The Most Versatile Fly Fishing Equipment
A good quality fly fishing outfit for freshwater bass can be used on a number of other fish, all over the world. In Minnesota, we suggest people use an 8wt outfit using either 8wt or 9wt weight forward floating line when fishing large rivers.
I love the “bass tapers or bass bullet” type profiles to aid in shooting line. Remember this: to become a proficient fly caster, you must be able to shoot line! Once mastered, you can take this equipment almost anywhere and do some real damage.
This type of equipment can be put to use on many other species besides bass:
- Baby tarpon
- Silver Salmon
Everyone should have an 8 weight fly rod in their arsenal if you’re serious about going after other fish in other lands.
I recently returned from a tarpon trip down to the western Yucatan of Mexico where we had good fishing for baby tarpon. These fish ranged from 5 – 15 pounds and showed some great acrobatics when hooked. The outfitter suggested 9 & 10 weights, but the 8’s worked great in most situations.
Heavier equipment helps when the wind is blowing, so it’s not a bad idea to bring some beefier rods. But in almost all cases, the trusty eight weights did the job. If wind is a problem, which it always is, some of my party simply up-lined to 9 weight line on the 8 weight rod – this combo worked great.
In my opinion, fly fisherman should have at least two rods. Get a 5 weight for trout, panfish, and lake fish such as smaller bass. You should have an 8 weight for the aforementioned applications mentioned above for larger fish.
I will also say a saltwater reel, while helpful, is not a necessity when jumping a plane for the tropics and saltwater. Most of the fish we encountered did not go into the backing and if they did, only around 50 feet. The key is a smooth start-up for the drag.
As long as you thoroughly rinse your reels in freshwater, each day after saltwater fishing, your bass equipment will work well. (I disjoint the nine foot rods in half and put everything in the shower with cold water running over them for about 10 minutes, after each days fishing.)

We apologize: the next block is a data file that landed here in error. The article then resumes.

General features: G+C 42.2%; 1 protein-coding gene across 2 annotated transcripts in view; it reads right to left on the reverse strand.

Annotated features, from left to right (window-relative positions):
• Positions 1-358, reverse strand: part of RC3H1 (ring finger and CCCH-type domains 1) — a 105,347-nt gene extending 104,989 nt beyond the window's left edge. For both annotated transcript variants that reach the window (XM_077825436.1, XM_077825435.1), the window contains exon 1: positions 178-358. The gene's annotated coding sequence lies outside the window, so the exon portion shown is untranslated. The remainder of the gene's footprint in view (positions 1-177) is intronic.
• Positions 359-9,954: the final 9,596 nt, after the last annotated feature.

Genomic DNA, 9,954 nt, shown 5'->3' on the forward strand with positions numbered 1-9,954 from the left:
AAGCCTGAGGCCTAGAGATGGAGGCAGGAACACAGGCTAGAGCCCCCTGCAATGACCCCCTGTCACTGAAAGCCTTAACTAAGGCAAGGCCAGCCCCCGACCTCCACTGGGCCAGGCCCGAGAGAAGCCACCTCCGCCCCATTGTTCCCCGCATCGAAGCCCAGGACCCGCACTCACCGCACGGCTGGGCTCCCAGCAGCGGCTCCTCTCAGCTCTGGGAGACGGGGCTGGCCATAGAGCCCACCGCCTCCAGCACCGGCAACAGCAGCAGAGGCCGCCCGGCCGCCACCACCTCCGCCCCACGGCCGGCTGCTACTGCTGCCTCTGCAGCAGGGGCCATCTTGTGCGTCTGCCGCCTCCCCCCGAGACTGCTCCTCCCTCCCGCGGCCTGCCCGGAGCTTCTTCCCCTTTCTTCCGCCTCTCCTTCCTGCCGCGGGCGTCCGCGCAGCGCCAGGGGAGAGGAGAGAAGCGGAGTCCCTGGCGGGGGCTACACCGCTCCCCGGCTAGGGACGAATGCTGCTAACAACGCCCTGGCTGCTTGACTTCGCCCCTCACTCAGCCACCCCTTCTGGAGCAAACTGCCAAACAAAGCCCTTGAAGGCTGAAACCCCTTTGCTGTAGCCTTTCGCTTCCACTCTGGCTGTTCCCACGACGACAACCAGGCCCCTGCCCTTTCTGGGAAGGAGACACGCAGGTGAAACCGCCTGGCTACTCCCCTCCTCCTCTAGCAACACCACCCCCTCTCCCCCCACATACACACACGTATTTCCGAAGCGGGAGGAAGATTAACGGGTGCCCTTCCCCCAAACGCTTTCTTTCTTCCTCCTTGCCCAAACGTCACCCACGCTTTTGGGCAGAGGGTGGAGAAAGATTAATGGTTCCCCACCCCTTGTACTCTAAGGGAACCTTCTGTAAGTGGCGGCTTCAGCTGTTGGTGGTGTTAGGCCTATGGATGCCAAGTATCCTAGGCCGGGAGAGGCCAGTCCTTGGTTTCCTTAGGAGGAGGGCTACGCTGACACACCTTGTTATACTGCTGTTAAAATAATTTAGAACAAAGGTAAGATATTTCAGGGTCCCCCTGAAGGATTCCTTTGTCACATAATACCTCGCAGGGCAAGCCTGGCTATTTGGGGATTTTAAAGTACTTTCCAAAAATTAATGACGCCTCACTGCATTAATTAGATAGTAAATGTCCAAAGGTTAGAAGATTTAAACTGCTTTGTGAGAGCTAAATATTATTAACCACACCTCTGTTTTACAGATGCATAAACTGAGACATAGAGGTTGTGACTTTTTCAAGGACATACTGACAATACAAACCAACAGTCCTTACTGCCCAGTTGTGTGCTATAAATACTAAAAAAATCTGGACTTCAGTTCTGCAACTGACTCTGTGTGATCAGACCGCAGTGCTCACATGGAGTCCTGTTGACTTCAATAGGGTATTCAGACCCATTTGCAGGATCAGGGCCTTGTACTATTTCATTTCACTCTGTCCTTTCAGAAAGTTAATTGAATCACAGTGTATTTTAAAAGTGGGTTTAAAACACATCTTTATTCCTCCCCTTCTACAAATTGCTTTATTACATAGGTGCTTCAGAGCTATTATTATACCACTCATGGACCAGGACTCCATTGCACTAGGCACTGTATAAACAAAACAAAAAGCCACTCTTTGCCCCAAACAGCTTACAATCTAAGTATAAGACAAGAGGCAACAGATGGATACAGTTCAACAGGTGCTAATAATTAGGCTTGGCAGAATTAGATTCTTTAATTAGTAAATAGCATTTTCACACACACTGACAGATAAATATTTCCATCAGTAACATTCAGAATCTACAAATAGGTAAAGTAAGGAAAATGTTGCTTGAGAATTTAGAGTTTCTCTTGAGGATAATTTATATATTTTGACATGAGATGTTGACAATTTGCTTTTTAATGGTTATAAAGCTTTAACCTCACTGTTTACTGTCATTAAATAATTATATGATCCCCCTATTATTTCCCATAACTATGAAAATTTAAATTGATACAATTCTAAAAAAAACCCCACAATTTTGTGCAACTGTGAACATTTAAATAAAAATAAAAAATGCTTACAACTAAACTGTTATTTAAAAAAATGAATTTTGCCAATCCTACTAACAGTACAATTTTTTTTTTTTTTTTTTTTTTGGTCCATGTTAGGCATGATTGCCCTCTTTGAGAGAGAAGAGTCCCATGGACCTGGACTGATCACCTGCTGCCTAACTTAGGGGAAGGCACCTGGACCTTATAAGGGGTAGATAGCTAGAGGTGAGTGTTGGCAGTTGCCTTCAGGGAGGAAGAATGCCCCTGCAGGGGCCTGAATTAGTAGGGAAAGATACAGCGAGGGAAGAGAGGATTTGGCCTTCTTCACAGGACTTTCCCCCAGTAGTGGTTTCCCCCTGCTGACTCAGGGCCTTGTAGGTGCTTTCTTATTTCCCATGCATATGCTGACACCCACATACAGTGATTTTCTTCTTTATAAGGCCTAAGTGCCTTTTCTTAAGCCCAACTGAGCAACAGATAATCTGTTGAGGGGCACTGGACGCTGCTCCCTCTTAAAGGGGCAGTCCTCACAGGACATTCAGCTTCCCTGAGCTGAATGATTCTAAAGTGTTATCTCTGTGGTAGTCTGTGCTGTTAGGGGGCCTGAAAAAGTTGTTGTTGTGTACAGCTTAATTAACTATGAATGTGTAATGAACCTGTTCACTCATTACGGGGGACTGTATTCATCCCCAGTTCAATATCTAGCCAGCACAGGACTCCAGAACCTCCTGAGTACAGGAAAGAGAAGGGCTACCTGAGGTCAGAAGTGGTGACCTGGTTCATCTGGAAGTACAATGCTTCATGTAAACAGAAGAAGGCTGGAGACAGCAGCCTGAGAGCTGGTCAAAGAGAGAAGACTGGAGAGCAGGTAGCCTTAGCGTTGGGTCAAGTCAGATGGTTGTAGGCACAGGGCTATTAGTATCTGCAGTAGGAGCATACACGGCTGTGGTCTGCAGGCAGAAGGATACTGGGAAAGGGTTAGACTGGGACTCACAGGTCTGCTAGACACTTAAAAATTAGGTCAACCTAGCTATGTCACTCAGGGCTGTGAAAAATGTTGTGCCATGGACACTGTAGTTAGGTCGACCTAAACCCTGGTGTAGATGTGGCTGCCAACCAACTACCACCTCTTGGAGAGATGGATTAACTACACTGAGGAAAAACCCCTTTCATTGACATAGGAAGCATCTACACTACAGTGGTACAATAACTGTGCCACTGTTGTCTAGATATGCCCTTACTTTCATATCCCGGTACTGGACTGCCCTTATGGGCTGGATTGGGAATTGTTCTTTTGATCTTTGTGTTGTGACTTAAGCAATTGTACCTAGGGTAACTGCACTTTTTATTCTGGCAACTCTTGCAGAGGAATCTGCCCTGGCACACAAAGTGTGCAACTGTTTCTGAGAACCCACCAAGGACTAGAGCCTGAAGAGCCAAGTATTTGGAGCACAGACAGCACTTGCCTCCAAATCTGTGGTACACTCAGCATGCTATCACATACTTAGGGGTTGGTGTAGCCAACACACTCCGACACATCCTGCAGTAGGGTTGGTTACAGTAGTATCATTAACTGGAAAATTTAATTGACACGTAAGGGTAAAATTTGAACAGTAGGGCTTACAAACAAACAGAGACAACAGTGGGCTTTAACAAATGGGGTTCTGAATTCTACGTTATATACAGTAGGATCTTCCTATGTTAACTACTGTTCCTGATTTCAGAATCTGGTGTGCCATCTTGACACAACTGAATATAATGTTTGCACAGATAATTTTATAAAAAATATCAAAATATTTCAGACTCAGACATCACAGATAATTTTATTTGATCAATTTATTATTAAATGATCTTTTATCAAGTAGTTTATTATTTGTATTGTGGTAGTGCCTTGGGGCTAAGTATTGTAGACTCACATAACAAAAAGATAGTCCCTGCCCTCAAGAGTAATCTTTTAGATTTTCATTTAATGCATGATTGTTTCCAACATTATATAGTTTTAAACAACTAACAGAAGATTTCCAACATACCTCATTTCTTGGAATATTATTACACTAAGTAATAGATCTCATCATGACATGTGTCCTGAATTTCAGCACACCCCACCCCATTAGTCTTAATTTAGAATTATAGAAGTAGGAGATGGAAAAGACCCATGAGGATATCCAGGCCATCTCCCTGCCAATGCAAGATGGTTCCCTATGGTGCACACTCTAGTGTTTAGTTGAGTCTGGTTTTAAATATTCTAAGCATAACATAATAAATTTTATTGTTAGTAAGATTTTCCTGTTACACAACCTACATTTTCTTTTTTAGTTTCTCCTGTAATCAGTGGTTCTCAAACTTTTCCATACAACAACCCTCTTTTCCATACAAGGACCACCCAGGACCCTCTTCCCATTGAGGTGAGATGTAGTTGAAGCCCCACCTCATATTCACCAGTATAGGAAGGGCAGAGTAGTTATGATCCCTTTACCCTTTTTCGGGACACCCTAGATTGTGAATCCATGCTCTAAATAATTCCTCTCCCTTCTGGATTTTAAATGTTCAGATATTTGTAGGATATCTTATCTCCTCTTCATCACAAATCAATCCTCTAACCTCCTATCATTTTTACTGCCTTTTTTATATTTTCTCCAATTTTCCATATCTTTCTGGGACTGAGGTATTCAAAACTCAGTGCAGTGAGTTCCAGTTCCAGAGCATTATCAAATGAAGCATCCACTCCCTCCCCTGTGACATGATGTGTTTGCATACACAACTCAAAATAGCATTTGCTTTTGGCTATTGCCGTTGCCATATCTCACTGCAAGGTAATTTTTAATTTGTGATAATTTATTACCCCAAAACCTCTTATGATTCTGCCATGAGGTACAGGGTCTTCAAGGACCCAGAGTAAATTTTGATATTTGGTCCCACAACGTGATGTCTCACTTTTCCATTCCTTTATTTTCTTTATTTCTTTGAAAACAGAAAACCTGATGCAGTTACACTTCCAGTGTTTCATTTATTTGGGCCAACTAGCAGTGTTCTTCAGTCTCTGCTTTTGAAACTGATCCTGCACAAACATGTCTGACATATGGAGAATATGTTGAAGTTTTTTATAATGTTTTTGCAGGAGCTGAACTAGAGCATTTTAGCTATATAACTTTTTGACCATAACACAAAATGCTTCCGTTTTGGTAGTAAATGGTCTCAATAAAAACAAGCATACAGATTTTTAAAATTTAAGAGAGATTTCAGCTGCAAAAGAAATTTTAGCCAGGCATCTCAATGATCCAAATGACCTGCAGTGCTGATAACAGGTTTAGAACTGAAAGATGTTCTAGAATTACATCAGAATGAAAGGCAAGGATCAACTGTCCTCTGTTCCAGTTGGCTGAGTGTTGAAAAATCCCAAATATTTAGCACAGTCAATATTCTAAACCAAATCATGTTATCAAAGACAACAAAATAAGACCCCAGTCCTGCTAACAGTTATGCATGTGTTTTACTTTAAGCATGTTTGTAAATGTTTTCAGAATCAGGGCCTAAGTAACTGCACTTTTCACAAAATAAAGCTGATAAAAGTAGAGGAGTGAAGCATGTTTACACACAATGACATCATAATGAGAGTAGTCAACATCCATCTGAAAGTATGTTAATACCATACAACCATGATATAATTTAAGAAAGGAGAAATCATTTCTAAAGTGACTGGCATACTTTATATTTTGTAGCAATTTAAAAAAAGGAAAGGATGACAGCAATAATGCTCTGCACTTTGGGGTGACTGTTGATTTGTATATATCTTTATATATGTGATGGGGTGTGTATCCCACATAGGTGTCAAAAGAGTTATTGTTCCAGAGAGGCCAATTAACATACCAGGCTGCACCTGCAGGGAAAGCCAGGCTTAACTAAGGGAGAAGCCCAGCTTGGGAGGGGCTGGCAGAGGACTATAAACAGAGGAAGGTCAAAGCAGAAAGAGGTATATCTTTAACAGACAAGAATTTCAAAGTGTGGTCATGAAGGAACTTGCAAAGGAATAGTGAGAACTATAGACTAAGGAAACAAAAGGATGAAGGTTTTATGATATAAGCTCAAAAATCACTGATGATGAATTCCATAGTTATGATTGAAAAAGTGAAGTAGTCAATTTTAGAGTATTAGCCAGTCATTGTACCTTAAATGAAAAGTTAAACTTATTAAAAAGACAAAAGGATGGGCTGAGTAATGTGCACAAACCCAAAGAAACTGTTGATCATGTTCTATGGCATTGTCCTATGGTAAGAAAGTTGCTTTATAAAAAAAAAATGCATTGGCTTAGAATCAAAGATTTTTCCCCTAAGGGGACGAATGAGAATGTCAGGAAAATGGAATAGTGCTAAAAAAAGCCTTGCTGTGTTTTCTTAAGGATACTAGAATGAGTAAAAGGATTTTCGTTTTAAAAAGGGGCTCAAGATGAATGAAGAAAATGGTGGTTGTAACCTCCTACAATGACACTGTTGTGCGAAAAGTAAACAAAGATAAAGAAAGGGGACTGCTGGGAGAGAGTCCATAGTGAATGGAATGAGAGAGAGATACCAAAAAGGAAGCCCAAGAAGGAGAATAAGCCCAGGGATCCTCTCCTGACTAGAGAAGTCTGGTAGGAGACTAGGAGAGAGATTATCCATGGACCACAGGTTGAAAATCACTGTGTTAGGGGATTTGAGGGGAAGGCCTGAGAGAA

The exception to freshwater reels are bonefish, of course. They will easily rip out line – well into your backing on the first run. A quality reel with a trustworthy and smooth starting drag is essential.
There are good quality “freshwater reels” that will handle bonefish provided you have enough backing capacity.
A sealed drag system, seen in nearly all saltwater reels, will ward against incursion from saltwater. So if you plan to do a lot of salt/brackish water fishing – you should invest in a quality saltwater reel.
Fly fishing line manufacturers make a lot of money selling specie-specific fly line. You can get line just for bonefish, tarpon, largemouth, smallmouth, and a bunch of others. Most of the time you’re sight-fishing in shallow water and floating fly line works the best. For example, in Mexico recently, I used a $25 Canadian cheapo fly line on my 10 wt. rod and it worked superbly in the wind. So don’t be fooled by all the marketing hype.
Remember, most lower priced fly line is manufactured in Canada by the same fly line mill and sent off to retailers for labeling, etc. These lines generally work very well in most situations.
You can use an inexpensive fly line, provided you have a good thick bullet taper or head, to shoot line with gusto. Other considerations, for larger tarpon or subsurface applications, where you may need a slow sinking intermediate sink line. In these specialty situations, you may need to invest in this specialty line – based on where you’re going and what you’re after.
Most of the time though, the same gear you use for smallmouth bass in the river, will work great in nearly all other environs!